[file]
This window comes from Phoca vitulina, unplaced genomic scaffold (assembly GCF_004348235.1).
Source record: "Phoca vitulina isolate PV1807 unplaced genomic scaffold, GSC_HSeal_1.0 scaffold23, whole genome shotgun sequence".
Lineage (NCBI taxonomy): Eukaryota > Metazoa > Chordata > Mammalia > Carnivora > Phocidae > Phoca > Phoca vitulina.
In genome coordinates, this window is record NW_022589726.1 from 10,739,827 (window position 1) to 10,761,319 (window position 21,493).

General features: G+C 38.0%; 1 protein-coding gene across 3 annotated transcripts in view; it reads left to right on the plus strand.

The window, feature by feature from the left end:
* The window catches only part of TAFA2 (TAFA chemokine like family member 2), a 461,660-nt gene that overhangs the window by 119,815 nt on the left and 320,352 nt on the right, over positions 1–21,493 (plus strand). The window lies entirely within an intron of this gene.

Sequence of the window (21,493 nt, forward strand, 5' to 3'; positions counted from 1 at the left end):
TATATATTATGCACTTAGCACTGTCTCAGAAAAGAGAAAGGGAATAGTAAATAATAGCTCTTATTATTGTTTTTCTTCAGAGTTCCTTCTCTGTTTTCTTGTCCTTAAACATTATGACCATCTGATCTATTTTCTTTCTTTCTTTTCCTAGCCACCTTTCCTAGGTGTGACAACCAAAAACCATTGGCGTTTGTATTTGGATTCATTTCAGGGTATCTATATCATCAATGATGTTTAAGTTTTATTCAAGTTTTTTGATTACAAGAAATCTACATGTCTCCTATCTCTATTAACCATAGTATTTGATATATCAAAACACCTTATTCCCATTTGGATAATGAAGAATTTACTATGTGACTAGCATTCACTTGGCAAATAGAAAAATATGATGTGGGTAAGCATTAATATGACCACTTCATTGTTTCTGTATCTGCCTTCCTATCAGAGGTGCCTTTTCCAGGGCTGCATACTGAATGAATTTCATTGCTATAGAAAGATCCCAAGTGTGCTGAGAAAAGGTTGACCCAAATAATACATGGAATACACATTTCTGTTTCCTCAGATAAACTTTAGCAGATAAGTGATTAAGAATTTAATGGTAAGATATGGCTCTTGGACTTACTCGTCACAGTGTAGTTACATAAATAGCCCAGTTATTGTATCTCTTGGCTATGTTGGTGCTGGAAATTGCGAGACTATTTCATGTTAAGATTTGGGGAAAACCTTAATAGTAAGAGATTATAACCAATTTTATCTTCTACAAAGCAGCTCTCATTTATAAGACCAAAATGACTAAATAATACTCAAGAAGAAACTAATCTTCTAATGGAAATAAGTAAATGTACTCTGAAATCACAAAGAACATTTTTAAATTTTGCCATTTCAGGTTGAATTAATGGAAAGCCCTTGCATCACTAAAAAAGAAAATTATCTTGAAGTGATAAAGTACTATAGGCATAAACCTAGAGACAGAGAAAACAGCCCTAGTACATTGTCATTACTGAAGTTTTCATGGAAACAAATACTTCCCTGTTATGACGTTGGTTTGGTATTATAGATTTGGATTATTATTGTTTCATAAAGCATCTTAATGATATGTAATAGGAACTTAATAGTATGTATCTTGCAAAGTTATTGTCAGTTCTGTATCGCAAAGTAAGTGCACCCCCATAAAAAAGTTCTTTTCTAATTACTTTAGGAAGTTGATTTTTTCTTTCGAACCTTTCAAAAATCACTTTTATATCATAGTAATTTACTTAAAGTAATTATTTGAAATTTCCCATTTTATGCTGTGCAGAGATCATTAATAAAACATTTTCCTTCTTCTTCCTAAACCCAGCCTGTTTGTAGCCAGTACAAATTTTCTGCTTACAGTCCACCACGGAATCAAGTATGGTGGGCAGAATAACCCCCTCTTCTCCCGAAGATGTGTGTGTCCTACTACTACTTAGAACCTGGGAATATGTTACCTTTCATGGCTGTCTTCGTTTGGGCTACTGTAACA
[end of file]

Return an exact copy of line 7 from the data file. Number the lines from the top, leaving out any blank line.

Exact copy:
* The window catches only part of TAFA2 (TAFA chemokine like family member 2), a 461,660-nt gene that overhangs the window by 119,815 nt on the left and 320,352 nt on the right, over positions 1–21,493 (plus strand). The window lies entirely within an intron of this gene.